Hilltopping

Over the weekend we set out on the Margaret Hill trail in a bid to scale the two tallest peaks in the western part of the island: Caneel Hill and Margaret Hill. Neither is particularly tall by the standards of, say, the Rockies or even the Appalachians. According to our excellent topographical map, available from the National Park Service for only $4.00, Caneel Hill is slightly less than 800 feet above sea level, and Margaret Hill is not quite 100 feet taller. But they certainly feel taller than that, as you scramble dead uphill from the trailhead on the northshore road, and they offer commanding views to the north and west.

To the north, pictured above, you see Whistling Cay to the left and, to the right and in the distance, you see the islands of the British Virgin Islands — or, to use the lingo of the locals, the BVI. Somewhere out there in the water the international boundary lurks, but the locals don’t seem to pay too much attention to it, especially if they are heading to the party beaches of Jost Van Dyke, which offers a kind of continuous spring break atmosphere.

From the lookout point rock atop Margaret Hill, show below, you get a bird’s eye view of the town of Cruz Bay and, off to the right, the island of St. Thomas, which is a part of the USVI. At night, the cruise ships, all lit up like floating Christmas trees steamy by St. John just to the left, south of the island, in a glittering single file parade. Who’d have thought there were so many cruise ships?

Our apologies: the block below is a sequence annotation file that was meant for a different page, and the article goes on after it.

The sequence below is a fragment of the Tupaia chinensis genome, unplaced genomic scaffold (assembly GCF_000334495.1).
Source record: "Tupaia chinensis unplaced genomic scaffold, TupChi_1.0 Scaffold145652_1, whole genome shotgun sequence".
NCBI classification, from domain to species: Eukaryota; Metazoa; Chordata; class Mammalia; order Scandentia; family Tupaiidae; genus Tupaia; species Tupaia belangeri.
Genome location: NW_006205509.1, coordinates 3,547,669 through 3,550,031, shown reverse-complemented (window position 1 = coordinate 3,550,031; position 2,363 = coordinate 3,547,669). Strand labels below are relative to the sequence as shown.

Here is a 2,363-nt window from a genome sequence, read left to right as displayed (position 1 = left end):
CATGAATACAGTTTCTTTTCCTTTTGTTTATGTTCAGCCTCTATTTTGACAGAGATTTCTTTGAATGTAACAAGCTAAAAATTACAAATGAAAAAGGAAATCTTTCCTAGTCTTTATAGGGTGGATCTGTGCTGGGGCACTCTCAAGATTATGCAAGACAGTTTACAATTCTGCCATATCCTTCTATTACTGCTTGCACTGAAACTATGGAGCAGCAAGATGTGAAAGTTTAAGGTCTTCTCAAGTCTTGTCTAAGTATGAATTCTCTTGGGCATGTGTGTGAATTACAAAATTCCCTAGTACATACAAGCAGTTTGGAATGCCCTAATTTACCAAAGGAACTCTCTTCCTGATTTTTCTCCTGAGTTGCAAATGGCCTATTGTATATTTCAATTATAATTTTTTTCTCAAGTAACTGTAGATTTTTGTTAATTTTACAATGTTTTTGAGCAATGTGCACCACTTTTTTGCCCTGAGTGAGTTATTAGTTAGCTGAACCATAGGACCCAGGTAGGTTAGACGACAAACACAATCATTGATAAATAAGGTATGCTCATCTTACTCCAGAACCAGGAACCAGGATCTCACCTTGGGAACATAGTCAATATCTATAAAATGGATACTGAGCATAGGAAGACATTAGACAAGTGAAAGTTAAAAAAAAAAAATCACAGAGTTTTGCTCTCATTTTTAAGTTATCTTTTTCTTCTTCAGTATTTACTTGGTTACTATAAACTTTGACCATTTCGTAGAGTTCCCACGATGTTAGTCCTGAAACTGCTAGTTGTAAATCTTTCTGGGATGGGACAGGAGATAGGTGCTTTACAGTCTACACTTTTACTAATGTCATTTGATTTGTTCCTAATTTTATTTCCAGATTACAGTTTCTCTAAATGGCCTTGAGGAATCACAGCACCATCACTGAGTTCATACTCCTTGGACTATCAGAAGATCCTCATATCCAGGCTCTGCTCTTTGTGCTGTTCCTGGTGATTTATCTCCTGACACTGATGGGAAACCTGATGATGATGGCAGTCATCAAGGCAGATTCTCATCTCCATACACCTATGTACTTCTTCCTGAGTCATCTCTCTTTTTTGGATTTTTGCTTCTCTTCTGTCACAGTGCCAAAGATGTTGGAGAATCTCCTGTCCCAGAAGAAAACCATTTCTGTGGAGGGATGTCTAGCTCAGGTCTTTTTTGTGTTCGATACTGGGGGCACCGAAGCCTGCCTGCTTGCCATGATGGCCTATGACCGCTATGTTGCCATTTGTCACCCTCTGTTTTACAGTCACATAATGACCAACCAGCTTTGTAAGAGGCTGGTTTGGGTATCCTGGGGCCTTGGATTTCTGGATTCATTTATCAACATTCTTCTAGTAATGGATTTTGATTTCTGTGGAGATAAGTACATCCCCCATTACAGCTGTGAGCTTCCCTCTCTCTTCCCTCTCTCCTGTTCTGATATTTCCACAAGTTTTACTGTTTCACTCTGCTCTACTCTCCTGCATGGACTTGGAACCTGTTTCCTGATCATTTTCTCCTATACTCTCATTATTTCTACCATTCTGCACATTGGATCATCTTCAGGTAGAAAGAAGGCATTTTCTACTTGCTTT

The path down Margaret Hill leads to the Caneel Bay resort, still closed in the wake of Hurricane Irma, which pulverized the island some 18 months ago. Watch your step, because the footing on the way down can be treacherous — but the chance to be a hilltopper is worth it.

Truising (Or Craining)

Being aboard the Rocky Mountaineer is a lot like being on a cruise ship.  There’s an overarching emphasis on pampering the travelers.  Each train car has legions of people waiting on you hand and foot and pointing out that osprey nest that is coming up around the corner, or the big horn sheep trotting by.

Oh, yeah — there’s also a lot of focus on food and drink.  

Every car has its own white tablecloth dining room and kitchen.  You get seated with other travelers in your car — so far, we’ve broken bread with a couple from Florida and a couple from Germany — and you order your main course off the menu while they bring you other treats, like the fruit concoction pictured above that we got at breakfast.  It was a kind of delicious combination of orange juice and fruit sections, topped with a plump, juicy, tart gooseberry.  Not a bad way to start your breakfast!

In addition to the two sit-down meals, you’re also plied with snacks and as many drinks as you can inhale, the better to appreciate the scenery rolling by.  It’s a pretty civilized way to travel.  Call it truising — or maybe craining.